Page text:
The body established to provide advice to the federal government on climate science and policy says that taking stronger action to cut emissions and transition to a clean energy economy will help bolster Australia’s competitive advantage and should not be viewed as a “cost”.
In a new policy paper published on Friday, the Climate Change Authority says with more countries making commitments to zero net emissions targets, Australia needs to respond to the new economic opportunities being created in low emissions industries or risk being left behind.
“It no longer makes sense to think about lowering carbon emissions as a cost,” the paper says.
“In a world taking increasingly strong action to reduce carbon emissions, and given the trends we see in global trade and investment, lowering emissions is a necessary source of competitive advantage for Australia to continue to grow and prosper,” the paper says.
Crucially, the Climate Change Authority suggests that by taking stronger action on climate change, Australia will be better placed to remain competitive in a global economy and risks lagging behind other countries by failing to respond to accelerating global trends.
“To be competitive as the world decarbonises, we need to lower emissions in all sectors of the economy as quickly as we can,” Climate Change Authority CEO Brad Archer said.
“With Australia’s most significant material exports – fossil fuels, minerals and agriculture – having high emissions or energy intensity in their production and/or when they are used at their final destination, there is a growing competitiveness risk for Australia.”
“As countries raise their emissions reduction targets; foreign investors are looking for low carbon investment opportunities and customers for our exports are seeking low and zero emission alternatives,” Archer added.
Archer said that it is important that Australia looks beyond electricity generation and the land sector – which have been responsible for much of Australia’s emissions reductions to date, and that an economy-wide approach to low emissions development was necessary.
“If Australia does these things well, the economic benefits of our emissions reduction efforts will follow,” Archer said.
“The challenge is for every sector to contribute, whereas progress to date has largely been concentrated in land clearing and electricity generation.”
The Climate Change Authority was established under the former Gillard government to serve as a key source of expert advice on climate change science and policy responses – including emissions reduction targets.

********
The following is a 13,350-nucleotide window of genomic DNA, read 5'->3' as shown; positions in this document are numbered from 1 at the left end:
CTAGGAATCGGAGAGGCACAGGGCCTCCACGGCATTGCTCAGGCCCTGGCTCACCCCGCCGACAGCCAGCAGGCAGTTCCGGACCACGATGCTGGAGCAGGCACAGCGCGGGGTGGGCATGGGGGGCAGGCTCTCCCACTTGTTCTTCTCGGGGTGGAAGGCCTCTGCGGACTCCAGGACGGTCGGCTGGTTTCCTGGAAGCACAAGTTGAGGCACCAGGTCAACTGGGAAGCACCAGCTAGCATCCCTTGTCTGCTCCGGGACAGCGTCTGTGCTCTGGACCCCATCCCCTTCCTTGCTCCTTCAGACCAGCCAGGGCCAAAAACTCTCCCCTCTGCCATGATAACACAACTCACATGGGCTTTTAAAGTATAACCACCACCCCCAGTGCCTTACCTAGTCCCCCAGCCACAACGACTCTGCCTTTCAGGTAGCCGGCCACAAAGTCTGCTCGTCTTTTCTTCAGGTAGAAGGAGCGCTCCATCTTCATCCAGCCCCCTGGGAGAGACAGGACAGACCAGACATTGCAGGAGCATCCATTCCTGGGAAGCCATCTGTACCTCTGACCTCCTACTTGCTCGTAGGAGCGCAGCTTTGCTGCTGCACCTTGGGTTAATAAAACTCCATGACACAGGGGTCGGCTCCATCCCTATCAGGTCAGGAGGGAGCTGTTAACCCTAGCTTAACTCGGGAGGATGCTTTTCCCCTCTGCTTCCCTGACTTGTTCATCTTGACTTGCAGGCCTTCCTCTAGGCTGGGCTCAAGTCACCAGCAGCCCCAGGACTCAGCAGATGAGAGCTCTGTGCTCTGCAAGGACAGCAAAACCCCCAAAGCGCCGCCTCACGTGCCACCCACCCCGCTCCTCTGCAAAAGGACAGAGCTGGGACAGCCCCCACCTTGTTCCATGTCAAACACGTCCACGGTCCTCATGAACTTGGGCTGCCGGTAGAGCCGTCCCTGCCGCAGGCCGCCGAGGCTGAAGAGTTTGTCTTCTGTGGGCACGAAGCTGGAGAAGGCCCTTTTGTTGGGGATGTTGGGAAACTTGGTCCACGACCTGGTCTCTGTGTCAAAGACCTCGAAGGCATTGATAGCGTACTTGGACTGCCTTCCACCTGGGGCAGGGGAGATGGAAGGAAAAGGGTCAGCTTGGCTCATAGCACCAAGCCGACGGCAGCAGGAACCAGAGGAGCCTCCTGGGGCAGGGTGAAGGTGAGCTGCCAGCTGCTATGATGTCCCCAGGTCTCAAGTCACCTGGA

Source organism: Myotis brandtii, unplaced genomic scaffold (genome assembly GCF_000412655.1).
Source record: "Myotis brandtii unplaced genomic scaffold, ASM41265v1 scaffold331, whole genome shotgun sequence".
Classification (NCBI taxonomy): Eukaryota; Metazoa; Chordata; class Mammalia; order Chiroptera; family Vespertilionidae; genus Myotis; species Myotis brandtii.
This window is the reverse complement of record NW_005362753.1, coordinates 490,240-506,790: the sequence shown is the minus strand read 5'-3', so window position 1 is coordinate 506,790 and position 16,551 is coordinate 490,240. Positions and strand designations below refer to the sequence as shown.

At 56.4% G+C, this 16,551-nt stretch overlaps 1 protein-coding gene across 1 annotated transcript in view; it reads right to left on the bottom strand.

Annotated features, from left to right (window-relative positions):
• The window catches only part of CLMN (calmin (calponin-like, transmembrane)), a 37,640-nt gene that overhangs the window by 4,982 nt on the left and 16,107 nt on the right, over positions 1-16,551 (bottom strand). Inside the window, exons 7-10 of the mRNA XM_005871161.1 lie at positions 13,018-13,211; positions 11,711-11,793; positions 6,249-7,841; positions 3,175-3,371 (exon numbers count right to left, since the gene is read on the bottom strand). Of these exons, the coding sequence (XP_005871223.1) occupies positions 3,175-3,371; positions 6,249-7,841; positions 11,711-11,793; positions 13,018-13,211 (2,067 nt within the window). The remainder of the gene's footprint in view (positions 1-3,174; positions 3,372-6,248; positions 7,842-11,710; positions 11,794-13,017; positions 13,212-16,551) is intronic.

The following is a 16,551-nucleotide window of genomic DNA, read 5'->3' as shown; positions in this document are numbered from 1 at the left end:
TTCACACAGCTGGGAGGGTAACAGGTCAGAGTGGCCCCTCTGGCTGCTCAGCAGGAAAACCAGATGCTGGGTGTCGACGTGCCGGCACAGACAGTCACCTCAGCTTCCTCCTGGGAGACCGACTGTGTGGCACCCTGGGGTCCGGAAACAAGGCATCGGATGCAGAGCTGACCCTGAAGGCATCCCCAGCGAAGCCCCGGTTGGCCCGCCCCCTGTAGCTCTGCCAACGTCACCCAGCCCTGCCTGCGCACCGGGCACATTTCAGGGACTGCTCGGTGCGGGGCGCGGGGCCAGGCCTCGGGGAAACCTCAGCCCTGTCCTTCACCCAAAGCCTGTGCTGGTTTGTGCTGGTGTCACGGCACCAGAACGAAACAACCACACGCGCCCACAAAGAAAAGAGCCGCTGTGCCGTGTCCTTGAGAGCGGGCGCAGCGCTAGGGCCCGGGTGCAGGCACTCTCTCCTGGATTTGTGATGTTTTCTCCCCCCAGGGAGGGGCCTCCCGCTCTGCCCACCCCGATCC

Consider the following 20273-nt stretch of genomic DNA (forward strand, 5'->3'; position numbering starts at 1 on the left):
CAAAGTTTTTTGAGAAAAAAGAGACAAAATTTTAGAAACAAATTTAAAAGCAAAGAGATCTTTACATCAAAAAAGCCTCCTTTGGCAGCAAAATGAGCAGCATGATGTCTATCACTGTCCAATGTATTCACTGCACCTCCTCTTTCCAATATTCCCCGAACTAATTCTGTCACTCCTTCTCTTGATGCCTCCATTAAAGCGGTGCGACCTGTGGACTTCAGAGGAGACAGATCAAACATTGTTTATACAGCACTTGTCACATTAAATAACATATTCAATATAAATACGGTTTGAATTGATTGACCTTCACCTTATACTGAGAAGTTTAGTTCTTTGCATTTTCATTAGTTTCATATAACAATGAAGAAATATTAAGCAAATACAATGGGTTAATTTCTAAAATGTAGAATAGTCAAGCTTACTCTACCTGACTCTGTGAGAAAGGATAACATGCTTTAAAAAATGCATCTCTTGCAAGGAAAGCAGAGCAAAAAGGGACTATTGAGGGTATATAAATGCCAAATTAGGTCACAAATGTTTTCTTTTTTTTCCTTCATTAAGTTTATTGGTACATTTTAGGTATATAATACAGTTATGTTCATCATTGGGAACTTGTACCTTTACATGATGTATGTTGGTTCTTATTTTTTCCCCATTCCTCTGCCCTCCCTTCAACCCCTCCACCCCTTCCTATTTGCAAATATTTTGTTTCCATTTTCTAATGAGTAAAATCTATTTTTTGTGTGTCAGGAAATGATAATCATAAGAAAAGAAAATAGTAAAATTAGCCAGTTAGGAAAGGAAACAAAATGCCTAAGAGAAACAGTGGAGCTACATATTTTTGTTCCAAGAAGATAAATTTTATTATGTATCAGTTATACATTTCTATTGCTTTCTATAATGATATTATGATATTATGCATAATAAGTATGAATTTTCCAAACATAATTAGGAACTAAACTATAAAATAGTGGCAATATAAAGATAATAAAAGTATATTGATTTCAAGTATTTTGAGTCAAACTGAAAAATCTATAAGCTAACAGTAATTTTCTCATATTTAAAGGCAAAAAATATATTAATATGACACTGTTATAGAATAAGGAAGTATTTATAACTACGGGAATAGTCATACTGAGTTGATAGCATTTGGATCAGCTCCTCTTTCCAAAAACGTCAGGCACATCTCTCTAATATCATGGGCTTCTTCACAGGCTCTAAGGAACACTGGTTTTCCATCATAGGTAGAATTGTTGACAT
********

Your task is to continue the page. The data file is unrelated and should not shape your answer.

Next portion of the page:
The authority has played a smaller role under Coalition governments, largely ignored by the Morrison government, having been stripped of funding and at one point faced the prospect of being abolished altogether.
It has survived – albeit with a board featuring Coalition government appointees – and authority’s latest “Paris Plus” policy paper has been released just a few weeks ahead of a round of international climate talks to be held in Glasgow.
It also comes amid major negotiations between the Morrison government and its Nationals coalition partners around an Australian commitment to zero net emissions by 2050. Some Nationals MPs have called for massive subsidies to be provided to the mining sector in return for their agreement to a zero net emissions target.
The paper highlights the economic opportunities for Australia embracing stronger commitments to cut emissions, drawing upon a natural competitive advantage that exists in low carbon industries.
“On a trajectory to net zero emissions, governments, investors and consumers around the world will increasingly favour lower emissions products. Decisions taken by others in our export markets will reverberate along global supply chains right back to jobs and growth in the Australian economy,” the paper says.
“Rapidly reducing emissions makes good sense, not just to mitigate climate change but to position the Australian economy to prosper, rather than falter, as the world decarbonises.”
Archer said that with the Morrison government expecting to meet its 2030 emissions reduction target under the Paris Agreement, it was now time to commit to stronger targets.
“With Australia likely on track to meet and exceed its 2030 emissions reduction target, we can turn our minds to increasing ambition and getting on a trajectory to achieve net zero emissions as soon as possible,” Archer said.
“The Climate Change Authority is building the evidence base for Australia’s next Paris Agreement target, which is due to be submitted in 2025.”